"I see. Were some of the former inmates in those barrels you were loading onto that skiff?"
Dak faced south, pointing to the cliffs the road followed, cliffs that overlooked a maze of pinnacles and sharp boulders sticking up out of the deep water. "The one and only entrance to the prison is halfway up the cliff side down there, a large opening that usually has two guards inside of it along with artillery weapons to defend against sea attacks. There may be more men there now, due to recent prison breaks." Dak's eye glinted, a rare hint of pleasure showing on his face. "The main cavern branches with numerous tunnels leading back into the rock, each lined with cells, some large and some small. There were groups and individuals in the cells when I was there."
Yanko noticed the way Dak avoided answering his question, but he accepted this new information as a fair alternative response. It would be handy if Shark's crew was all being held in one cell, but he could not count on being that lucky.
"There are more guards back in the complex," Dak continued. "Two at the front of each tunnel, and more that sleep on the premises and can be called up at any time. There are also defensive measures that can be activated if there's a break-in—or an attempt to break out. I didn't see all of them, but the portcullis that can drop over the cave entrance can be inconvenient."
"How did you get out?" Yanko wondered how many days had passed since Dak had staged the breakout. He didn't need to deal with extra alert guards.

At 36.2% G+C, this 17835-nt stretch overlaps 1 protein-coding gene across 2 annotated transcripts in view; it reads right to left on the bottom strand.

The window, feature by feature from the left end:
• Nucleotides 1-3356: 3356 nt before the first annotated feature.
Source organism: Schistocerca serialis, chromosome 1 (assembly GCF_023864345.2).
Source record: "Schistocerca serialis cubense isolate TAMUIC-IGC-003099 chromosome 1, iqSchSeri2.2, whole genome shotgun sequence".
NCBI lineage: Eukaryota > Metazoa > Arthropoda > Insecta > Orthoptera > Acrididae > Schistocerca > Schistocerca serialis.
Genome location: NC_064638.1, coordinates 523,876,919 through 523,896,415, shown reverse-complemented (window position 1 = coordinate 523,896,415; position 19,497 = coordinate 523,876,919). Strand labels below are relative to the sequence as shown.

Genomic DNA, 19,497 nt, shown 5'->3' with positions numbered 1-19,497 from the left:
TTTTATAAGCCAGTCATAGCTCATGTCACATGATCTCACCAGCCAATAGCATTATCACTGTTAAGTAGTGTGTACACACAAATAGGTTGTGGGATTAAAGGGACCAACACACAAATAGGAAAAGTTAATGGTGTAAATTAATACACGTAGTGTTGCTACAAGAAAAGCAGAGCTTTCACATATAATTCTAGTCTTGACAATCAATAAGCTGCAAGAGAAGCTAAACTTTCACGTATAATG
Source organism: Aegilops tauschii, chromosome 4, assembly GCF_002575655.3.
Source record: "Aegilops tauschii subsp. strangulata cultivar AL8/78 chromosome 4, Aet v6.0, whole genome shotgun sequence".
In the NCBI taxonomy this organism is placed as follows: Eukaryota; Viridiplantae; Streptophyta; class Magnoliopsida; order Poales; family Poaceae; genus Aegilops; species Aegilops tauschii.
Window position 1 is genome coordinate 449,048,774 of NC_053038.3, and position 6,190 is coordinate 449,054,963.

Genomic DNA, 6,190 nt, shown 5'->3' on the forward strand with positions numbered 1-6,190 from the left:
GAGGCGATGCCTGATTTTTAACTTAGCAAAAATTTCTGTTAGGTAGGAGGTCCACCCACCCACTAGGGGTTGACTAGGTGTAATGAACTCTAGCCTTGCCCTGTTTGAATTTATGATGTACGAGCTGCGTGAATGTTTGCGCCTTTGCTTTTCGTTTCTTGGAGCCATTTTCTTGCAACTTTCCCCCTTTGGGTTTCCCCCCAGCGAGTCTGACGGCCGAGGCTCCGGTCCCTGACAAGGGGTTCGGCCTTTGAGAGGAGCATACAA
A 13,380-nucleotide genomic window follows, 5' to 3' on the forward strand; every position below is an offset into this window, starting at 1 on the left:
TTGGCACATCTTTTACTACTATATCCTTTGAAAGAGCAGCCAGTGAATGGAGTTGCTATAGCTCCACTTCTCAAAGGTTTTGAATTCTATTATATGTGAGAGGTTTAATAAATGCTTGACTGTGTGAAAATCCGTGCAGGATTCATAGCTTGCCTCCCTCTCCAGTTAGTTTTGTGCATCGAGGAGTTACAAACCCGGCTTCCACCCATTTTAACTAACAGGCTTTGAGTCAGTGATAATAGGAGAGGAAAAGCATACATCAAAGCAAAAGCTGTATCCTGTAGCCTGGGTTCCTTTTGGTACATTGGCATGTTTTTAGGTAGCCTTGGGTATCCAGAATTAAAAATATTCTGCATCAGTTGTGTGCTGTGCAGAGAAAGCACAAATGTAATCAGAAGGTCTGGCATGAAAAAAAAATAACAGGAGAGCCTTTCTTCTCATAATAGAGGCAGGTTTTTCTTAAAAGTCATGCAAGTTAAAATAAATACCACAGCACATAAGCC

"So... in the traditional Turgonian way."
"How is it that your people are more technologically advanced than mine?" Yanko looked down at the pen in Lakeo's hand.
"Necessity. We don't rely on magic to solve our problems."
Yanko hoped for an opportunity to show Dak what magic could do. So far, the Turgonian had only, as he had mentioned, seen Yanko heal a fern.
"How's this?" Lakeo leaned the page toward the lantern so they could see it. She had only written the salutation, but she had done a nice job emulating Zirabo's penmanship style.
"Good. All right, here's the rest." Yanko crouched on the balls of his feet. "It has come to my attention that you have a prisoner who smuggled an important artifact out of the Golden City. Arayevo Den Lo. I require she be turned over to Warrior Mage Akaron Sun Dragon—"
"Sun Dragon?" Lakeo protested. "From the legend? The one who singlehandedly held back a Turgonian invasion force of thousands?"
It figured that this would be one piece of history she actually knew.
"Those exploits are a part of legend now, but it's a real family with a long history of serving the great chiefs. I can't use my own clan name. As I found out last week, it's well known here, thanks to my mother's indiscretions."
"Sun Dragon." Lakeo snorted. "Next you'll be claiming descent from Selas the Great."
"Just write the words."
"Are you sure you want to imply your girlfriend is an even greater criminal than she is?"
"She's not my girlfriend." Yet. "And she's not a criminal."
"Right, I'm sure her work for Smuggler Captain Shark has been very noble."
"Have you written what I said yet?"
Lakeo grumbled, but she hunched over the page and went back to penning the note in the prince's hand.
"You're only seeking to get the girl out?" Dak asked. He didn't point out that retrieving only one crew member wouldn't win them passage from Shark, but he didn't need to. It was on Yanko's mind.